iPad Apps: Best App for Naming That Tune

Q: I'm an iPad owner that is overwhelmed by the number of applications available. Where should I start if I'm looking for something that can help me identify songs and artists?

Shazam-EncoreLarge.jpgSHAZAM FOR IPAD

Free | Version: 2.0.0 | Shazam Entertainment

Tip-of-your-tongue sufferers, rejoice. This App Store veteran first found fame as an iPhone app. Now it's here to help iPad-owning music lovers figure out what's playing. Fire it up, situate your device reasonably near a radio, inside your favorite soundtrack-powered store, or anywhere else that's got a song playing. Then click the upper-right Shazam icon. The app proceeds to match a brief sound snippet to its enormous collection (requiring an Internet connection to do so) and, ping: the song title, usually, appears. Shazam's finding skills work remarkably well, though with limitations: it's not so good at classical music, ambient beats, and, predictably, polka.

FIND MORE: The app also works as a decent browse and discover tool. Top of screen, center, is a Tag Stream button, which, when tapped, shows what other app users are currently liking and listening to. Tap any songs you like to add 'em to your own tagged list and, in many cases, you can also play 30-second snippets or buy the song in iTunes.

OTHER TREATS: A Similar Tracks feature digs into the Shazam catalog and offers us suggestions; results are pretty good with a few notable clunkers. (Coldplay is related to Marlene Dietrich exactly how?) A lyrics lookup tool is great fun. It works most of the time, though it is hobbled by one serious shortcoming: there's no way to add what the app finds to your iTunes collection.


Free lite version | $4.99 | Version: 3.4.1 | Melodis

Where Shazam's main mission is ID'ing songs, SoundHound takes this business of discovering new music seriously and plasters your screen with all sorts of What's Hot Right Now suggestions. It also helps scoop up fun finds related to the music you already own, by showing YouTube videos, linking to ringtones, and listing tour date info. All this might turn off those who just wanna figure out what song's playing, but frequent forgetters might still want to add this app to their memory-nudging kit. It performs a couple tricks Shazam doesn't: you can hum or sing a song and it'll try to find a match, and you can type in lyric phrases -- it does a pretty good job with that, too.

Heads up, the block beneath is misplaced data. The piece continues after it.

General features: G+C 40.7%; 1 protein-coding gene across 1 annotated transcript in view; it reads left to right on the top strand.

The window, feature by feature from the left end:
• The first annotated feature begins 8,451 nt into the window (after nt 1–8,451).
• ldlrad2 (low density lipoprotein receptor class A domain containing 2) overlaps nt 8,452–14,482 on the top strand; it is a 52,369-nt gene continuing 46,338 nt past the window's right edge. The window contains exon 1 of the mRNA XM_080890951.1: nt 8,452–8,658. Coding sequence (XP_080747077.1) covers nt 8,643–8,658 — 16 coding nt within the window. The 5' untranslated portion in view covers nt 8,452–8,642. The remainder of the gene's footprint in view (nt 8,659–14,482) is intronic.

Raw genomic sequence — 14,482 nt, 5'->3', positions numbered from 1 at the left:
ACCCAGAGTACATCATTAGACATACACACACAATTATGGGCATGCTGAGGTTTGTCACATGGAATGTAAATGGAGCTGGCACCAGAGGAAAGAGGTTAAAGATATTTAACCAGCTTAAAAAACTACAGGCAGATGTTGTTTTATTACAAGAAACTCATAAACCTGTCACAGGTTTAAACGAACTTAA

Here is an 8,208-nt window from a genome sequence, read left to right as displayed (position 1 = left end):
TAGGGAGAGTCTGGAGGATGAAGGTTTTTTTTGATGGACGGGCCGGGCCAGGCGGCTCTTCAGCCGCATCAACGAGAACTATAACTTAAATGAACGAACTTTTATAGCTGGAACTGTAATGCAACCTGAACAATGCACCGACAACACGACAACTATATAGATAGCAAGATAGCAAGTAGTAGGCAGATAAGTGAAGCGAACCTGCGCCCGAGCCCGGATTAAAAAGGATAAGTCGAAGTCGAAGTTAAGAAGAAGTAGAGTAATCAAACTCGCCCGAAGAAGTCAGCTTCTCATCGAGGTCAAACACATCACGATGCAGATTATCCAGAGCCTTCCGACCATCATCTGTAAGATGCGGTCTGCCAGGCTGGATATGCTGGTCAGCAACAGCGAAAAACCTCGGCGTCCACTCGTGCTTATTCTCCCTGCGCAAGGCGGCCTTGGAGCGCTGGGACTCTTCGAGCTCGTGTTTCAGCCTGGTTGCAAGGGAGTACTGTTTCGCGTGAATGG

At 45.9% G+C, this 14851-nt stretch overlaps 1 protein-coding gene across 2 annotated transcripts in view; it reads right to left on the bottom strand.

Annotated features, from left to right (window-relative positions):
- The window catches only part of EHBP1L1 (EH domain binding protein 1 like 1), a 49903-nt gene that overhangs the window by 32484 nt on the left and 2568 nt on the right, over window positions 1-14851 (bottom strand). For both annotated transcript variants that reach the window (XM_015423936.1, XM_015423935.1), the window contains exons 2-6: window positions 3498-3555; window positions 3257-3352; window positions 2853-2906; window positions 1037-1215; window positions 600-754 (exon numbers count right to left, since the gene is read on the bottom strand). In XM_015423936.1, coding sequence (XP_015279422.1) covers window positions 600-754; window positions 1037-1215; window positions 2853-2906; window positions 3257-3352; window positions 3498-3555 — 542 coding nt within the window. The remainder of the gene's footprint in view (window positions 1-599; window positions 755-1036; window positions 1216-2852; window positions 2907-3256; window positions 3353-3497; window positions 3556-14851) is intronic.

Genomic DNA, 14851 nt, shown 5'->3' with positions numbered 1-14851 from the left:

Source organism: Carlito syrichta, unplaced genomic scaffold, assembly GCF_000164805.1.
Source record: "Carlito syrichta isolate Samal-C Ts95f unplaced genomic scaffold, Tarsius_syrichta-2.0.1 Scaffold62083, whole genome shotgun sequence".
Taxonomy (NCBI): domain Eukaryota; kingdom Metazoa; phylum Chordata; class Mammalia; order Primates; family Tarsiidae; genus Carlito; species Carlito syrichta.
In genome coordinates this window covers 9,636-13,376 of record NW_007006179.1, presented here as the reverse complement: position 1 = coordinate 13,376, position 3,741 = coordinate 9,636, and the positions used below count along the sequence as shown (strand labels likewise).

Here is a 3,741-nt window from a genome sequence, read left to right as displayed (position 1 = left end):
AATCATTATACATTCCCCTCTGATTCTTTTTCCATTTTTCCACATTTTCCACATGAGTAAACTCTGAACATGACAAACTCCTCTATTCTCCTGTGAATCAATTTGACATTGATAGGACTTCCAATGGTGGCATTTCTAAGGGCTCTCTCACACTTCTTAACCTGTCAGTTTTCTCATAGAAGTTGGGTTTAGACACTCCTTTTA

PARTY TRICKS: Tap that big orange-y box and start humming. You don't even need to know all or even any of the words. Tested using one of humanity's most tuneless voices, it actually worked. Some reviewers moan about the freebie limit of five searches (after that you have to pay $1 for five additional searches or $5 for unlimited finds), but you can always test it out for free.

NOW PLAYING-PLUS: For all its links to other music services (iTunes, Pandora), this is an app that wants you to spend time inside its four walls. A lyric lookup tool uses an in-app browser to send your query to a number of specialty sites; music videos are also presented inside the app. You can even tap into and control your iTunes collection.

Tools mentioned in this entry:

More questions? View the complete Toolkit archive.

Excerpted from Peter Meyers' Best iPad Apps: The Guide for Discriminating Downloaders. Copyright 2010 O'Reilly Media, Inc. All rights reserved. Used with permission.

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Nicholas Jackson is a former associate editor at The Atlantic.

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